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To sum up: We have looked at over 1,300 tunes licensed for regular price records released to the trade by 2 prominent record companies over the better part of 1974 and more than 1,200 other licensed tunes .on budget albums, all · as set forth in Exhibit 21. From this exhibit we see the following:
More than 99% of all licensed royalty rates were at the
For regular price singles, the 2¢ statutory rate is
For regular price LP albums, the 2¢ statutory rate was
In short, just as we showed 10 years ago, the statutory rate of 2¢ and standard, generally available, non-discriminatory variations therefron account for the overwhelming bulk of all rates paid (exclusive of public domain material). The statutory rate, flatly contrary to the arguments of the publishing companies, is not "merely a ceiling". The statutory rate and standard variations are overwhelmingyly the norm. There is not, and has not been any significant amount of "bargaining" or real negotiation about these rates. Nor would there be in the future under any higher rate. Any statutory rate would become the norm. The outcome and the effects of a higher rate can be forecast with confidence.
Rates other than standard lid or ¢ intervals or percentage thereof.
of 50 million records.
OF THE COMMITTEE ON THE JUDICIARY
September 11, 1975
This Technical Appendix explains, supports and amplifies the data contained in the "Statement on Sec. 115 of H.R. 2223 of John Desmond Glover, Director, Cambridge Research Institute" before the Subcommittee on Courts, Civil Liberties, and the Administration of Justrice of the Committee on the Judiciary, U.S. House of Representatives, September 11, 1975. The statement was based upon a study of economic effects of proposed changes in provisions of the copyright law relating to the licensing of copyrighted music for recordings. This was the second such study conducted in ten years. .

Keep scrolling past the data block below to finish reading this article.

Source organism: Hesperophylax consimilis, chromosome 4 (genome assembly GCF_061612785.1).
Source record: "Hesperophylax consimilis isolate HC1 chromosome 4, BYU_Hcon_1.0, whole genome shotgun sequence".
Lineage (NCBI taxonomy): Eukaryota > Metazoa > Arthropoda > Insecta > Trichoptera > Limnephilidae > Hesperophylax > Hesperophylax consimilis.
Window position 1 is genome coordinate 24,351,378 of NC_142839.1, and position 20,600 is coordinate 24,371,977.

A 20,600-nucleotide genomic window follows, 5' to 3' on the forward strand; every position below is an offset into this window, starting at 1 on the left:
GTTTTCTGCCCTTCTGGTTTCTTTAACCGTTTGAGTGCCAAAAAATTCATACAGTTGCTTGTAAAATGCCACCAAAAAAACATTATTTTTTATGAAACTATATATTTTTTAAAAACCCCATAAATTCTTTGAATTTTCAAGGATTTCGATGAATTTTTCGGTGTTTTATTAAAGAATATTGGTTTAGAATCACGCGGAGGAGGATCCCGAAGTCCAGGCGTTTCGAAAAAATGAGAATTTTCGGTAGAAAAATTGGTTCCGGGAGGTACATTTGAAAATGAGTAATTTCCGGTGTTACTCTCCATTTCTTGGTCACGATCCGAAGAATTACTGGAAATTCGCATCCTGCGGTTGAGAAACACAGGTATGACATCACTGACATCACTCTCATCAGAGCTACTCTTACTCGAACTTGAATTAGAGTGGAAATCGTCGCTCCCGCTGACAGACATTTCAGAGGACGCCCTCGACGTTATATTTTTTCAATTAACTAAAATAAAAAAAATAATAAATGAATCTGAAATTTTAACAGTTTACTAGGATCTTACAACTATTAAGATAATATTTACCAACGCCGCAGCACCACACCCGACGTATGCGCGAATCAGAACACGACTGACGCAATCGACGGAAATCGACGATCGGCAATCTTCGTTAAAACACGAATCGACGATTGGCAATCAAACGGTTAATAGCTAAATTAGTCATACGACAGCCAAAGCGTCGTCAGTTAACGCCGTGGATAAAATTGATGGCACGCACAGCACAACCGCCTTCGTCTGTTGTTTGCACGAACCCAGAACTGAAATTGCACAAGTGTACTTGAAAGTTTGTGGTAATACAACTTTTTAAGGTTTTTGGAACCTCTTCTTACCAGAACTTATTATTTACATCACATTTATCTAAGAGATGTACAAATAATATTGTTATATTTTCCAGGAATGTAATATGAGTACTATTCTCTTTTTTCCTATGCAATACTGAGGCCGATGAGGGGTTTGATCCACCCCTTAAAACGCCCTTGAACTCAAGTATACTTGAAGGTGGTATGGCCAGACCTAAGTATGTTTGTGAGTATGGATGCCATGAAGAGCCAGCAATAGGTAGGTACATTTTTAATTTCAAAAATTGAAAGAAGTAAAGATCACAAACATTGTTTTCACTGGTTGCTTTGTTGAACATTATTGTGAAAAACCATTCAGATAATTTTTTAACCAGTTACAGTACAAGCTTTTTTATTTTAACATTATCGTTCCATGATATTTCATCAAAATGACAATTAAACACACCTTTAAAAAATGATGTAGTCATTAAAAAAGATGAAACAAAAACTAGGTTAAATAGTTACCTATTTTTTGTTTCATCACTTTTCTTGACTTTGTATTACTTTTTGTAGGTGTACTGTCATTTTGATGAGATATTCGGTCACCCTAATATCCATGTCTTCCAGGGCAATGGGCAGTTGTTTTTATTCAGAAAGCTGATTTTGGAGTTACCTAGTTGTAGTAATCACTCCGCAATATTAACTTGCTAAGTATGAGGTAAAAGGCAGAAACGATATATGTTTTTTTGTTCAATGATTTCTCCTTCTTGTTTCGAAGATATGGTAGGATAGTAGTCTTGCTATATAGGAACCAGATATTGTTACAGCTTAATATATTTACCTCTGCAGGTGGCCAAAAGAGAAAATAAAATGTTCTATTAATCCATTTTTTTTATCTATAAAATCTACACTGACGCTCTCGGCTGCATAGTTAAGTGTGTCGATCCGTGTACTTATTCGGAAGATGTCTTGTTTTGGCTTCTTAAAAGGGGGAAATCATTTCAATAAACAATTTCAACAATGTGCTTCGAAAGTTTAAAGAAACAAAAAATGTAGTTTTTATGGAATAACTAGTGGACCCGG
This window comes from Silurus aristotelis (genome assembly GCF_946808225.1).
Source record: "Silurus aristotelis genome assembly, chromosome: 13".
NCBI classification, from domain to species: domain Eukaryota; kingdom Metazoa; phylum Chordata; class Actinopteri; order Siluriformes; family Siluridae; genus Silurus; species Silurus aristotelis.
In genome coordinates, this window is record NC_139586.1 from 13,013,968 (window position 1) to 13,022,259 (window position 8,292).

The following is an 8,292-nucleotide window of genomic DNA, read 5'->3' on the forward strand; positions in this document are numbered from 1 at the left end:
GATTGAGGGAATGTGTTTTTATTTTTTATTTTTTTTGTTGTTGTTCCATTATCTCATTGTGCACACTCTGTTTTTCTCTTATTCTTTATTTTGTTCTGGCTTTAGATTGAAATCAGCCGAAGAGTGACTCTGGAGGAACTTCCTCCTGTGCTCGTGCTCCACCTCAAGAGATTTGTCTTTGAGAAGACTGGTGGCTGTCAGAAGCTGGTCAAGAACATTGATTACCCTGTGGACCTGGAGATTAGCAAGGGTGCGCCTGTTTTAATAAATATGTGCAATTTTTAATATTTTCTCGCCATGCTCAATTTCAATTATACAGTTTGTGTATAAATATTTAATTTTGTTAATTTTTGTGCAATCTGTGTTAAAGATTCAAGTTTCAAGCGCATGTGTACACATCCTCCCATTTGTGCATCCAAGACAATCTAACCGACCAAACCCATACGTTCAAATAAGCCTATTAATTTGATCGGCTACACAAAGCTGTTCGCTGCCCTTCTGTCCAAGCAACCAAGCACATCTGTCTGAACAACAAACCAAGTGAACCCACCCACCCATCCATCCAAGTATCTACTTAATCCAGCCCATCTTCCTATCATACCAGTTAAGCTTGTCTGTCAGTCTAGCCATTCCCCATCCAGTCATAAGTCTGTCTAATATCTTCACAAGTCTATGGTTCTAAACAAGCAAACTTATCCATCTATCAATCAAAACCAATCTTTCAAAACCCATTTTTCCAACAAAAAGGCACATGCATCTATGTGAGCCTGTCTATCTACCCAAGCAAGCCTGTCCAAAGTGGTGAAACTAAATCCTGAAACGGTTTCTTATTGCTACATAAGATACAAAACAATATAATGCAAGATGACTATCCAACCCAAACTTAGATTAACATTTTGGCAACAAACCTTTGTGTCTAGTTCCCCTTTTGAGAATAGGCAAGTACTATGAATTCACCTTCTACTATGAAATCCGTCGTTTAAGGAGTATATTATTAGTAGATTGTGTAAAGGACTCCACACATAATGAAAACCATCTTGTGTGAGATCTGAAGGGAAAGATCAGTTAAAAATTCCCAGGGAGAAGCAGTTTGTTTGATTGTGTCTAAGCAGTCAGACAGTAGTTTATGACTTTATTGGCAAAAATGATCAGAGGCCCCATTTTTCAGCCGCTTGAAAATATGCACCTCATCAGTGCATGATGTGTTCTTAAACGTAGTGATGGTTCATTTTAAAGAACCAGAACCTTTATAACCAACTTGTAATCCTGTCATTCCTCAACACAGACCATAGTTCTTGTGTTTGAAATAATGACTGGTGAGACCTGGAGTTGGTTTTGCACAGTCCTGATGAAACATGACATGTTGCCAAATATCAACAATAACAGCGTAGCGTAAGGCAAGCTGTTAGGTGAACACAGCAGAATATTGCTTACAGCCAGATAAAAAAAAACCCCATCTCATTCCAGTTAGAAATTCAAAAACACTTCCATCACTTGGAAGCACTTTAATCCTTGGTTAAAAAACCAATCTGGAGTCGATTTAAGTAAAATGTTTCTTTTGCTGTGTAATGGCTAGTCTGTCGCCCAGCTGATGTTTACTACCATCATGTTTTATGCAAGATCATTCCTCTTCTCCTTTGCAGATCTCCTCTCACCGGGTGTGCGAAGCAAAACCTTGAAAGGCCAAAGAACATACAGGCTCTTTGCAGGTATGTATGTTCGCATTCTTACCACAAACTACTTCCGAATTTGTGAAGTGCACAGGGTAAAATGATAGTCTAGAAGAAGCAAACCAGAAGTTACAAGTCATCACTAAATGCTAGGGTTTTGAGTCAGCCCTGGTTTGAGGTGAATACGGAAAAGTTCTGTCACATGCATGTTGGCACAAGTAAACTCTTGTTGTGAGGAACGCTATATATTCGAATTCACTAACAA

The material that follows is organized into two main sections. The first section supports exhibits in the Summary Statement (pages 1 to 31 herein) presented orally by Dr. Glover to the Subcommittee. References are provided to specific sections of the full statement which explain the conclusions stated in the Summary exhibits. The second section supports exhibits in the full statement, as needed.
CONTENTS OF TECHNICAL APPENDIX
(organized by exhibit supported)
A. No Economic Justification for an increase .
Mechanical Royalties Have More Than Doubled
and Median Family Income, 1963-1972
Payments to Copyright Owners Would Go Up $47 Million
k. No Economic Justification for an Increase
FULL STATEMENT EXHIBITS
1. STATUTORY LICENSE ROYALTIES AND RECORD COMPANY PRICE: 1909 vs. 126
1974 2 & 3. INCOME TO COPYRIGHT OWNERS FROM RECORDINGS, 1973 vs. 1963
STATUTORY MECHANICAL ROYALTIES PAID PER RELEASE OF RECORDED TUNES: 132
1963 vs. 1972 5. ESTIMATED FINANCIAL STATISTICS AND INCOME STATEMENT FOR THE U.S. 132
RECORDING INDUSTRY. 1955-1974 6. STATUTORY LICENSE ROYALTIES PER TOP 150 LP ALBUMS IN 1973 AT VARIOUS 158
FINANCIAL IMPACTS OF PROPOSED INCREASED MECHANICAL ROYALTIES ON
MECHANICAL ROYALTIES COMPARED TO RECORDING INDUSTRY PRE-TAX